For layouts with an economy of words and images and generous amounts of negative space, the Z-pattern makes for an efficient way to cruise through a website. When you start paying attention to where your eyes are going through a design, you’ll recognize right away when a Z-pattern is in place.
Designs heavy on text, like for an online publication or a blog, often follow a distinct F-pattern. On the left-hand side of the screen, you’ll see a list of articles or posts, and in the main body of the page, you’ll see rows of related information. This pattern is optimized to give people all the information they need, even if they’re quickly glancing through it.
7. Learn about typography
Fonts can impart different tones or emotions as well as affect readability. If you’re learning about web design, knowing how to use typography is essential.
Typography serves several purposes in web design. First, it serves the utilitarian purpose of making content legible. But it can also serve as decoration, and the tasteful use of stylized typography can add to the overall aesthetic.
Here are three basic typographic concepts you should know.
Serif typefaces have minuscule lines known as serifs that grace each letter. This typographic style can be traced back to print.
As the name implies, sans serif typefaces lack the identifying lines of serif typefaces. These typesfaces are found through the digital realm of websites and apps.
Display typefaces are often used for headlines and can be either large and impactful or made of sharp, thin lines. They usually have sophisticated letterforms and are meant to grab someone’s attention.
8. Put your knowledge into action and build something
You can watch tutorials, read blog posts, enroll in online courses, and absorb all of the theory and information you can about web design, but the only way to become a web designer is to begin web designing.
Start with a simple project. Maybe someone you know needs help in creating a portfolio or has a side hustle that is lacking any sort of web presence. Offer to design them something for free.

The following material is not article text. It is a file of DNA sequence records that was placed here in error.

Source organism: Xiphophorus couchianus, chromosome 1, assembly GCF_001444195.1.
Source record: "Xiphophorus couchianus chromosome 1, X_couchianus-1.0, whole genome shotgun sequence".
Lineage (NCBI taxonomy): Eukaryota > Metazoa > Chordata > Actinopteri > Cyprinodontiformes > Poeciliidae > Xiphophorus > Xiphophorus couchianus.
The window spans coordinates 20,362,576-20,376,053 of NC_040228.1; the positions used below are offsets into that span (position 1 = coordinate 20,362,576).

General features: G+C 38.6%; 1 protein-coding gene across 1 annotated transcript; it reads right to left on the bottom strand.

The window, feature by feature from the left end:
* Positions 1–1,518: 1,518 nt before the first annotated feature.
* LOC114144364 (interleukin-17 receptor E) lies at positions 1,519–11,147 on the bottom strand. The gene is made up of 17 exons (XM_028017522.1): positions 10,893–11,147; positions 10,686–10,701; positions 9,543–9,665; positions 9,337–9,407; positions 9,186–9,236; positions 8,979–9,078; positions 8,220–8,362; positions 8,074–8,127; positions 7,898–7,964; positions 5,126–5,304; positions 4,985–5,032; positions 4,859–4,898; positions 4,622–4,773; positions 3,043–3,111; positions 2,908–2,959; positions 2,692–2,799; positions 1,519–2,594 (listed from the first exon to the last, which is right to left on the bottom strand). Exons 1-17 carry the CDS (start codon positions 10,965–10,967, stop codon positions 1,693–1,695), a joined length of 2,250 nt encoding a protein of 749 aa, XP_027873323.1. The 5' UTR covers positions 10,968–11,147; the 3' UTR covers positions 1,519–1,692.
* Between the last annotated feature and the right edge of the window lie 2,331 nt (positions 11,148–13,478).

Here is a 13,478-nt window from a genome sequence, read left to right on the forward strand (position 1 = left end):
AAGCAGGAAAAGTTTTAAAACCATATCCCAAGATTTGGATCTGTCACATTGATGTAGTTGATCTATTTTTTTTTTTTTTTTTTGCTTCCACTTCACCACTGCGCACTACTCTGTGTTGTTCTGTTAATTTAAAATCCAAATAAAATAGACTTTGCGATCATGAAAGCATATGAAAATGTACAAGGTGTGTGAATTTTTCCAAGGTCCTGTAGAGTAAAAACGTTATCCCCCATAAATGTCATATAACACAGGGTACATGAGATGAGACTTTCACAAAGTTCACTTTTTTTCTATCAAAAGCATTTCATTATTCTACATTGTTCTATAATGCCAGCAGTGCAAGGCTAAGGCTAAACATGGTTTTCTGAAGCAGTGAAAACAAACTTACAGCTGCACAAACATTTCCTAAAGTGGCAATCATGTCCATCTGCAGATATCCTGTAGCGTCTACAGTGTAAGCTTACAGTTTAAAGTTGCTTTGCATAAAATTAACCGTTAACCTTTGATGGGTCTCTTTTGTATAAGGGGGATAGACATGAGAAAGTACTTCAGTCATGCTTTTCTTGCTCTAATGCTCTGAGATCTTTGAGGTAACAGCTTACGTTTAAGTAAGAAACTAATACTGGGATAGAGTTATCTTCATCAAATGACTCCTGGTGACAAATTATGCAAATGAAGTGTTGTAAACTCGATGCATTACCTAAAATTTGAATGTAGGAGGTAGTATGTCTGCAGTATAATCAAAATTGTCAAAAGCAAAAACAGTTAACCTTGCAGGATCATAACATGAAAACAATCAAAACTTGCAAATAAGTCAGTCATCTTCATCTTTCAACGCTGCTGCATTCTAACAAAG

A blog is also another great beginner project. This will give you practical design experience in learning how to use things like a CMS, as well as providing a showcase for your writing skills.
Building a website for a fake company or business is another fun creative exercise in developing your design chops. Plus, you can add it to your portfolio.
9. Get a mentor
Mentors are valuable because they’ve been where you are — at the very beginning — and have the desire to help you out through the hard-earned lessons they’ve learned. They have a deep well of expertise and knowledge. They’re a great resource in getting feedback on your work and finding what you’re doing right and what needs improvement.
In searching for the appropriate mentor, make sure you find someone who does the type of design you admire and specializes in what you want to learn. Mentors can give you a clear path from years spent in the field so you don’t have to stumble through learning web design.
No code provides an easy entry into web design
There was a time, not that long ago, when you had to have a deep understanding of HTML and CSS to manually write the code behind a web design. Today, with no code tools like Webflow, it’s possible to put together a website and launch it in a short amount of time. What took days or weeks can now happen in hours.
Of course, so much goes into creating a good web design. Learning the fundamentals behind visual design, the basics of UI and UX, and knowing how the front end and back end function will make you a more well-rounded designer.